For years, they put up with my yelling and screaming at the TV from my upstairs bedroom. There were times when I would wake them up after a walk off homer, or a dramatic, late inning come back. Yet, my parents never complained. They knew the Mets had just won.
A guest post was written a few days ago about memories of Shea Stadium. Taking my parents to the game tonight certainly evokes some of those memories for me.
One time, in the early nineties, we took my parents to a game against the Phillies. While schlepping up the stairs in the upper deck, my brother and I realized something was wrong with my dad. We asked him what was wrong as we were on the steps, now half way up, and he told us he was afraid of heights. Afraid of heights? In all these years, no one ever knew he had a fear of heights, not even my mother. So we asked the attendant if they could seat us somewhere else because my dad was going to pass out. They set us up down in the field level section and we watched the Mets get blown out.
Another time I took my dad to Opening Day in 1996. That’s when Bernard Gilkey was their best player and Rico Brogna was a surprise hit. But what I remembered most about that day was when Rey Ordonez, in his first game as a Met, threw out a Cardinals player at home – from his knees, down the line, from the outfield! It was an extraordinary play.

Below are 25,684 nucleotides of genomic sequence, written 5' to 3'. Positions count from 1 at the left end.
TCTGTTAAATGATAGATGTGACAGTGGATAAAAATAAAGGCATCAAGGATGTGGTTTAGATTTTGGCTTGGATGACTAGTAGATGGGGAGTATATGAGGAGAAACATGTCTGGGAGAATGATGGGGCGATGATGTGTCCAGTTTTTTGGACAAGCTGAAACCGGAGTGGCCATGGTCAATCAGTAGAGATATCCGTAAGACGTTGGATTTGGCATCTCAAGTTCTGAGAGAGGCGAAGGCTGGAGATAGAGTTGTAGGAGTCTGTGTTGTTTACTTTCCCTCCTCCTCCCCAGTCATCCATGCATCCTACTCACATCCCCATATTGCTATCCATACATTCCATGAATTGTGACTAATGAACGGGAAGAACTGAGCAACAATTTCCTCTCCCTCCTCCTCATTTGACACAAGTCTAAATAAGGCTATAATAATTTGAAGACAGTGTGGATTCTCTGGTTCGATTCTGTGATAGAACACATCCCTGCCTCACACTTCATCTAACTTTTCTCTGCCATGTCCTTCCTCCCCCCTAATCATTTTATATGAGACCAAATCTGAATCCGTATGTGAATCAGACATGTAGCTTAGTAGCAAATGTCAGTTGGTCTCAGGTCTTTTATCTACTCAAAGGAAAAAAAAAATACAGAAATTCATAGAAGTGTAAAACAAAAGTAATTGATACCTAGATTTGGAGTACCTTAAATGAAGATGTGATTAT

But perhaps the most memorable game I took my parents to was late September, 1998. With one week left in the season, the Mets were in the wild card race with the Chicago Cubs, who had just lost their game that afternoon when incredibly, their outfielder, Tyler Houston, dropped what appeared to be a game-ending, routine fly ball with the bases loaded. All 3 runs scored and the Cubs lost by one run. The drive to the game was fantastic; listening to WFAN and all of the Mets fans calling in; seeing the people wearing their jerseys as we got closer to the stadium – everyone looking at each other with that look, like, we’re finally getting back to the post season. Anticipation at the stadium was at an apex as it had been 10 years since the last time the Mets were in the playoffs. A win would have pulled us into a tie for the wild card spot. And the place was juiced. But, with a 2 run lead in the ninth inning, against the lowly Florida Marlins, John Franco blew it, as he usually did in big games. He gave up like 4 or 5 runs and the Mest lost that game and ultimately the wild card by one game. I’ll never forget all of us driving home, feeling so dejected, so disappointed.
Tonight, with my parents once again in attendance, I fully expect to come away with a victory; this time, while sitting in the good seats.